3.) Series. Group of files maintained together as a unit because of a common bond based on creation, receipt or use. These records usually relate to a particular subject, have a similar format or organizational system. This series is the most used form or archival collection unit. Examples include: Correspondence, memos, meeting minutes etc.

4.) File Unit. Individual items or folders can be put into units for ease of access and collection organization. Typically these folders are arranged by alphabetical, chronological, geographical, subject or numerical breakdown.

5.) Item. An item is a letter or document usually found within the folder. The items within a folder are then typically organized or arranged chronologically or alphabetically. This level of arrangement is the least commonly used as it is often impractical with large collections.
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Jenna Edwards is the Archivist/Records Manager for the USDA National Wildlife Research Center. After completing an MA in Public History at Wright State University located in Dayton, Ohio, she began working for the National Park Service at cultural and environmental heritage sites including the National Archives for Black Women’s History and the South Florida Collections Management Center (SFCMC) located in Everglades National Park. She then transitioned to the USDA National Wildlife Research Center, which combined her love of archives and environmental history. Her current projects include digitizing archival materials, the preservation and conservation of data and creation of an electronic records management filing scheme.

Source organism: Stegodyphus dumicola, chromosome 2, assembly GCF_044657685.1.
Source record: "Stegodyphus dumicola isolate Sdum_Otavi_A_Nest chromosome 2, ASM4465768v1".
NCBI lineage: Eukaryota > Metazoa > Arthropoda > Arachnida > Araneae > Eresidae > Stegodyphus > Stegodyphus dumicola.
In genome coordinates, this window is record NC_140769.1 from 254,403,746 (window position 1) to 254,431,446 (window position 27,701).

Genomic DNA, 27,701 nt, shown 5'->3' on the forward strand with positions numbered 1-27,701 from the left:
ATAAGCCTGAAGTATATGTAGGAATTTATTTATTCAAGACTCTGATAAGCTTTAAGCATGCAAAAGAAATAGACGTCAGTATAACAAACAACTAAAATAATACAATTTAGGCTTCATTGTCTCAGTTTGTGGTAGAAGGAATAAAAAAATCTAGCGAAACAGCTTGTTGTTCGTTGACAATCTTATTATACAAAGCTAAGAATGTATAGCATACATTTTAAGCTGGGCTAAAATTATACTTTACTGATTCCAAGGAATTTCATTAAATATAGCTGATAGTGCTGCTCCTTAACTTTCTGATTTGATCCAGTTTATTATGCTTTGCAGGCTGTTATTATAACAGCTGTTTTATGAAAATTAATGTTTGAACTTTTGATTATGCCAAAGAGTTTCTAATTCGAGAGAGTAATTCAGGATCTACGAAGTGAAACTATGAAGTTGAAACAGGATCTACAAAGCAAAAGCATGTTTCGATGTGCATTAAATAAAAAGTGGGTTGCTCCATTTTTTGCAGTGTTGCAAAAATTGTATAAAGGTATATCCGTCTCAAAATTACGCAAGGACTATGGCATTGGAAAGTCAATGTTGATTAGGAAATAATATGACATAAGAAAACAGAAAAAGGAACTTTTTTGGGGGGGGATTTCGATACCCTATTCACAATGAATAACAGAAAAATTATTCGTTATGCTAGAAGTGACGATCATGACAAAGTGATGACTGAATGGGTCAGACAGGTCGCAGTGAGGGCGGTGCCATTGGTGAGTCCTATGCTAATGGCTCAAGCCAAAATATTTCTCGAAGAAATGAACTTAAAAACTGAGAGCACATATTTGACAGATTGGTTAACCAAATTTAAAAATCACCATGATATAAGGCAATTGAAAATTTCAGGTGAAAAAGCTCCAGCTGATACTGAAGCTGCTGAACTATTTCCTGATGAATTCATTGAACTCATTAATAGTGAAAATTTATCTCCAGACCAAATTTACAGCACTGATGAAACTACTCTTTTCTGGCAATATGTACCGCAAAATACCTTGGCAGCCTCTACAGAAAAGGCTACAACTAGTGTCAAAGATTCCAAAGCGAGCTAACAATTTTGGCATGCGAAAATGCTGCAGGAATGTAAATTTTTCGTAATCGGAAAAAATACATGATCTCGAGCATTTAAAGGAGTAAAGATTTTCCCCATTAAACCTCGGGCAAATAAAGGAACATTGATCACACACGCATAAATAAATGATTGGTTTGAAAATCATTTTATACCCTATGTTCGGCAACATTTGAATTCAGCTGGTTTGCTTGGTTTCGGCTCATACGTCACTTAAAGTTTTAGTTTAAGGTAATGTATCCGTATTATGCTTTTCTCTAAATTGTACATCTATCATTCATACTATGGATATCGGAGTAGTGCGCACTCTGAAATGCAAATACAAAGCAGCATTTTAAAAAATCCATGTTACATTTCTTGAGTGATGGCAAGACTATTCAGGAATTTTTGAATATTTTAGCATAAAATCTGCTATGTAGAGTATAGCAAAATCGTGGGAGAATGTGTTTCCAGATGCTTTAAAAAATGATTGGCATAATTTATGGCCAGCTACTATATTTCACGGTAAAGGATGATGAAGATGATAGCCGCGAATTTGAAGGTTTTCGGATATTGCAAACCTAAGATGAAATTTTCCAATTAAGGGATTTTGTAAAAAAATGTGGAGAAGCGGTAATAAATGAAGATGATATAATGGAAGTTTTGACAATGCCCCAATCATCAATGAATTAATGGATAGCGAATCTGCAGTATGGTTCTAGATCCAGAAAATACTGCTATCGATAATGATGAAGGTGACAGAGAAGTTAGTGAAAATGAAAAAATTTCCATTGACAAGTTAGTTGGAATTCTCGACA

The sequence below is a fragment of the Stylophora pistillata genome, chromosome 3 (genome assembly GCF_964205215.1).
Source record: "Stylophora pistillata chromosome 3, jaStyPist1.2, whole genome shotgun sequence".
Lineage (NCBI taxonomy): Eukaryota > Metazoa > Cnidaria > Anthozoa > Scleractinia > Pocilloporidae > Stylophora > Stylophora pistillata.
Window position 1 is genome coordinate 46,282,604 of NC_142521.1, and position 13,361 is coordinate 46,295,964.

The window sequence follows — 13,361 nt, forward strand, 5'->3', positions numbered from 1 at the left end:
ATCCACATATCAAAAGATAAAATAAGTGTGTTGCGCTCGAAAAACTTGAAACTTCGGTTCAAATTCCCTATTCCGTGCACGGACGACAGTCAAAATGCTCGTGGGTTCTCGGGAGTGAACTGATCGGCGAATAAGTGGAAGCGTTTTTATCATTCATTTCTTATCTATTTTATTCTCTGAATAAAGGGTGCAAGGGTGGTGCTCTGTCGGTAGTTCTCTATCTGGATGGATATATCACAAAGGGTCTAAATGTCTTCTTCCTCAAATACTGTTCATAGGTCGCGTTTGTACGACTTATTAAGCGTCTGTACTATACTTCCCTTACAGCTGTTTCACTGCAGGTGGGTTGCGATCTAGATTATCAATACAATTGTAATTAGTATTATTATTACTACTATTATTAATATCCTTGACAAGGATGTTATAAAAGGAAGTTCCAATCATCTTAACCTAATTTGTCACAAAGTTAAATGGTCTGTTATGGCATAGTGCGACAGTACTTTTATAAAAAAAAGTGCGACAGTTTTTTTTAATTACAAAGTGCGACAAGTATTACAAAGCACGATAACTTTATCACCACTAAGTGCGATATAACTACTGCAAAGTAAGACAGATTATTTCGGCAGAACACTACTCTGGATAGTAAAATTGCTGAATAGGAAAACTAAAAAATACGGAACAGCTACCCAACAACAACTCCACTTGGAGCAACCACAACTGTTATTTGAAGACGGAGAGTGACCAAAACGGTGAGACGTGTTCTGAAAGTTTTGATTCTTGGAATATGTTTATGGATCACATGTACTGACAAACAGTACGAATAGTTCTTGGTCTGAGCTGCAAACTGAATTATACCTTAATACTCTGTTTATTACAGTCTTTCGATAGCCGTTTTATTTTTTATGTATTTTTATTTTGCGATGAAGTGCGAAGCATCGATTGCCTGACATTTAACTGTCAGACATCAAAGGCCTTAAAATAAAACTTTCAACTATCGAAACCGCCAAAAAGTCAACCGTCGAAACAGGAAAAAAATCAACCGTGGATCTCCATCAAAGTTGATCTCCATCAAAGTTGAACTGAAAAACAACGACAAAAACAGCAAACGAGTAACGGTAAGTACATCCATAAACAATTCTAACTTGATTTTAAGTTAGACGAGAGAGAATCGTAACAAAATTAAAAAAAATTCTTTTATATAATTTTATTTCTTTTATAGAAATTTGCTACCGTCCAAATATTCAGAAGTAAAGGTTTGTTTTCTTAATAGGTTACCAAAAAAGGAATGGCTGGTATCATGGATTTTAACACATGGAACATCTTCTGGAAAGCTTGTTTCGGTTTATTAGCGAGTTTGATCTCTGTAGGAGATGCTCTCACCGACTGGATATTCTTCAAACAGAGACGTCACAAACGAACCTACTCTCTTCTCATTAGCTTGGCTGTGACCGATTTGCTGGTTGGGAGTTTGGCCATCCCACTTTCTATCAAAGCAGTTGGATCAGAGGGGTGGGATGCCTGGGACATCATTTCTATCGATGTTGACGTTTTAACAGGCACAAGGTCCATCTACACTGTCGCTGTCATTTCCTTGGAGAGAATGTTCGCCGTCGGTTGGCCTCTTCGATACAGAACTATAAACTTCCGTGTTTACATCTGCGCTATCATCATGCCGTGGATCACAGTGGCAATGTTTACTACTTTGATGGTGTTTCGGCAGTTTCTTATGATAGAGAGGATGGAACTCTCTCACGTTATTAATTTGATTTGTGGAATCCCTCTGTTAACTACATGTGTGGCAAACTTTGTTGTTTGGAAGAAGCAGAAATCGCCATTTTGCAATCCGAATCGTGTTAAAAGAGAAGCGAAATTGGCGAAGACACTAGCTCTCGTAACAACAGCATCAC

Want to learn more about Archival Records in Museums and other repositories? Join Jenna for MS234 Archives Management starting April 5, 2021. 

Featured Course:
Museum Storage Facilities and Furniture
If you are building a new storage facility or retrofitting an old one, this course provides the blueprint for how to approach architects and engineers as well as redesigning your facility yourself. The course covers the philosophy of storage, the construction requirements, security, fire and water prevention, types of furniture, and how to plan for collections growth.

The course will start with a refresher on the agents of deterioration and environmental issues to assure that the students have a common base to begin.

After this introduction, topics include determining storage and defining space, architectural design considerations and issues such as lighting, security and planning. We will discuss general information about storage furniture types and storage materials, how to modify existing cabinets and information on homemade storage systems. The last section includes specific information from a variety of vendors, specifics on writing a Request for Proposal (RFP), and what to consider when making a decision on a furniture type and vendor.

The instructor will add readings and other information depending upon the students and their individual institutional problems and concerns.